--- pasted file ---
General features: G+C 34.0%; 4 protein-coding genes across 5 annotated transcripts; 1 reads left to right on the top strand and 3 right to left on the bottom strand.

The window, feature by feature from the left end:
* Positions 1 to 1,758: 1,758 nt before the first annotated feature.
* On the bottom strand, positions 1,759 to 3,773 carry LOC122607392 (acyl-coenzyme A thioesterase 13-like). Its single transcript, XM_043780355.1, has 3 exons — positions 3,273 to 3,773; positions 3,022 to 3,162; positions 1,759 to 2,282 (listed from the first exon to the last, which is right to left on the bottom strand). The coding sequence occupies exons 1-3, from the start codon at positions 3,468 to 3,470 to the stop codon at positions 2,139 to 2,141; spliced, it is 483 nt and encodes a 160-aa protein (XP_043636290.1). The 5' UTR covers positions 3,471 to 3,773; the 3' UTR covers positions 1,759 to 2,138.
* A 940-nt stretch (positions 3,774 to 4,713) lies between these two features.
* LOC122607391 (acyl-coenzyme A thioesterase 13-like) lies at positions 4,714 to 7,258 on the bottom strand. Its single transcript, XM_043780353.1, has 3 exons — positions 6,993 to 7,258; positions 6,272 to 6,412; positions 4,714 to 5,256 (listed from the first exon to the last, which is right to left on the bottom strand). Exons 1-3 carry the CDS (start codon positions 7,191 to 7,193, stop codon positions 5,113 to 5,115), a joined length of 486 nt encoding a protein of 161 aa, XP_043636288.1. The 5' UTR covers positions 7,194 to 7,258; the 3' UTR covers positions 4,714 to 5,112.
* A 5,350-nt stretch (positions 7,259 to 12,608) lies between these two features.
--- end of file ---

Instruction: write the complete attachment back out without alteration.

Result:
General features: G+C 34.0%; 4 protein-coding genes across 5 annotated transcripts; 1 reads left to right on the top strand and 3 right to left on the bottom strand.

The window, feature by feature from the left end:
* Positions 1 to 1,758: 1,758 nt before the first annotated feature.
* On the bottom strand, positions 1,759 to 3,773 carry LOC122607392 (acyl-coenzyme A thioesterase 13-like). Its single transcript, XM_043780355.1, has 3 exons — positions 3,273 to 3,773; positions 3,022 to 3,162; positions 1,759 to 2,282 (listed from the first exon to the last, which is right to left on the bottom strand). The coding sequence occupies exons 1-3, from the start codon at positions 3,468 to 3,470 to the stop codon at positions 2,139 to 2,141; spliced, it is 483 nt and encodes a 160-aa protein (XP_043636290.1). The 5' UTR covers positions 3,471 to 3,773; the 3' UTR covers positions 1,759 to 2,138.
* A 940-nt stretch (positions 3,774 to 4,713) lies between these two features.
* LOC122607391 (acyl-coenzyme A thioesterase 13-like) lies at positions 4,714 to 7,258 on the bottom strand. Its single transcript, XM_043780353.1, has 3 exons — positions 6,993 to 7,258; positions 6,272 to 6,412; positions 4,714 to 5,256 (listed from the first exon to the last, which is right to left on the bottom strand). Exons 1-3 carry the CDS (start codon positions 7,191 to 7,193, stop codon positions 5,113 to 5,115), a joined length of 486 nt encoding a protein of 161 aa, XP_043636288.1. The 5' UTR covers positions 7,194 to 7,258; the 3' UTR covers positions 4,714 to 5,112.
* A 5,350-nt stretch (positions 7,259 to 12,608) lies between these two features.